$8.1 million project improves flood control protection in Hays County

Officials Cut Ribbon for Plum Creek Dam 6 Improvements near Kyle

Hays County Courthouse, San Marcos, TX – Hays County Precinct 1 Commissioner Debbie Gonzales Ingalsbe and Precinct 2 Commissioner Mark Jones joined officials from the Plum Creek Conservation District, the USDA Natural Resources Conservation Service (NRCS), Texas State Soil and Water Conservation Board (TSSWCB), Hays County Soil and Water Conservation District (SWCD), Caldwell-Travis SWCD, and other partners on September 27 to officially open the newly improved Plum Creek Conservation District Site 6 dam on Goforth Road.

Noting the need for the dam to be upgraded, Jones said, “During one major rain event we had to warn residents in Commissioner Ingalsbe’s precinct that they might need to be evacuated because we were concerned the water would flood downstream, and now we no longer have to worry about that.”

Commissioner Jones thanked the area citizens and business owners for their patience while they were detoured around the site for some 16 months. Hays County’s Transportation Department assisted the contractor in determining the best rerouting of traffic during the project, which also allowed Goforth Road between High Road and Bebee Road to be realigned to improve safety and mobility for travelers in an area whose population is growing.

 “The original dam was built in 1967, and the improvements increase the discharge capacity to meet current regulations and protect homes and businesses in the area and downstream in case of historic rainfall,” Johnie Halliburton with the Plum Creek Conservation District told the crowd.

Total project cost was approximately $8.1 million, funded by a combination of federal (NRCS, 65 percent), state (TSSWCB, 33.25 percent) and local sources (Plum Creek WCD, 1.75 percent). The NRCS developed the original concepts for improvements, performed quality control reviews during design, and oversaw construction of the project. Freese and Nichols, Inc., advanced NRCS’ concepts and completed the engineering design.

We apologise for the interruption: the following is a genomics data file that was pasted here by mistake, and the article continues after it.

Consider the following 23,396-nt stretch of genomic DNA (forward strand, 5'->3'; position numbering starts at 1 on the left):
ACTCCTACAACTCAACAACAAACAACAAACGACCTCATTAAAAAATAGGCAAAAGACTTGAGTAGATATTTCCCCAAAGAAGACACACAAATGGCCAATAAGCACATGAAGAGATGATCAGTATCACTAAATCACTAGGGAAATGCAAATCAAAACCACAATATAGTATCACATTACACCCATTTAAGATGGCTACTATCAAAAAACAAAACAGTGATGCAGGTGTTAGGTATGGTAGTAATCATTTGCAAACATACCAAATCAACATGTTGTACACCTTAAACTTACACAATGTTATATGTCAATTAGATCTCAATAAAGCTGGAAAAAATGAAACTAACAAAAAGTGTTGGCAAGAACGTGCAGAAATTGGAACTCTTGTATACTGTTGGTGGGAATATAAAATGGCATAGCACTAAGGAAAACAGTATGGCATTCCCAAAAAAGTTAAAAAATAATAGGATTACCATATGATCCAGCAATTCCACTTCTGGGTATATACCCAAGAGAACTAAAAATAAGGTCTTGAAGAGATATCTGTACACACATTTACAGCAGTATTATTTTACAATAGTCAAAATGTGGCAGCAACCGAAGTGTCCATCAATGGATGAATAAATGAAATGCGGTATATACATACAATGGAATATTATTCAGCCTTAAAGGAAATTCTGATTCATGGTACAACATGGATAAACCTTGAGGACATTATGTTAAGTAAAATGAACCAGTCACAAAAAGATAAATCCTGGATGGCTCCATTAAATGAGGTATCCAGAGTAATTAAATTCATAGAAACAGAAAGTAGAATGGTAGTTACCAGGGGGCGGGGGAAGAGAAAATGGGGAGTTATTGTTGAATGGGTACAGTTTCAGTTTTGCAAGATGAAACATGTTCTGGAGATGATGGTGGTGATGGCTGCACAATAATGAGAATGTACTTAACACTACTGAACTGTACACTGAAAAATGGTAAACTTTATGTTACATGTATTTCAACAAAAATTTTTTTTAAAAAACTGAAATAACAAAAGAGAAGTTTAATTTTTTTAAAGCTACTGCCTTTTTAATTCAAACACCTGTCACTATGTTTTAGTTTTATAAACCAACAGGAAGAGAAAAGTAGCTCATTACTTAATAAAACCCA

“We appreciate the efforts of everyone involved in completing this project,” NRCS Acting State Conservation Engineer Brian Wenberg said. “This is a happy day for us.” He noted that the NRCS constructed more than 11,000 watershed dams across the United States like the one at Goforth Road, and approximately 2,000 of them are in Texas. The NRCS relies on local groups such as soil and water conservation districts to acquire right-of-way for the projects and maintain and operate the dams when they are completed.

John Foster, TSSWCB intergovernmental affairs, told the crowd that the dam shows what “$8 million in taxpayer funding will do to protect a whole lot more than $8 million downstream.” He noted that the dam repair was not in the TSSWCB original plan from 2010, but that additional federal funding allowed them to match state and local funds to accomplish the repairs.

Photos Below:

Left to right, front row, David Allen, Precinct 1 Commissioner Debbie Gonzales Ingalsbe, Precinct 2 Commissioner Mark Jones, James Holt, Sr., Kathryn Brady, Johnie Halliburton, and Dustin Mortensen. Back row, left to right, Donald Graham, Matt Parten, James Lipscomb, Billy Ray Buckner, Rich Steinbrink, Tomas Dominguez, John Hrebrik, Brian Wenberg, Tom Beach, and Steve Bednarz.


Wednesday, October 3, 2018 11:39:00 AM Categories: Press Releases

-October 2018+


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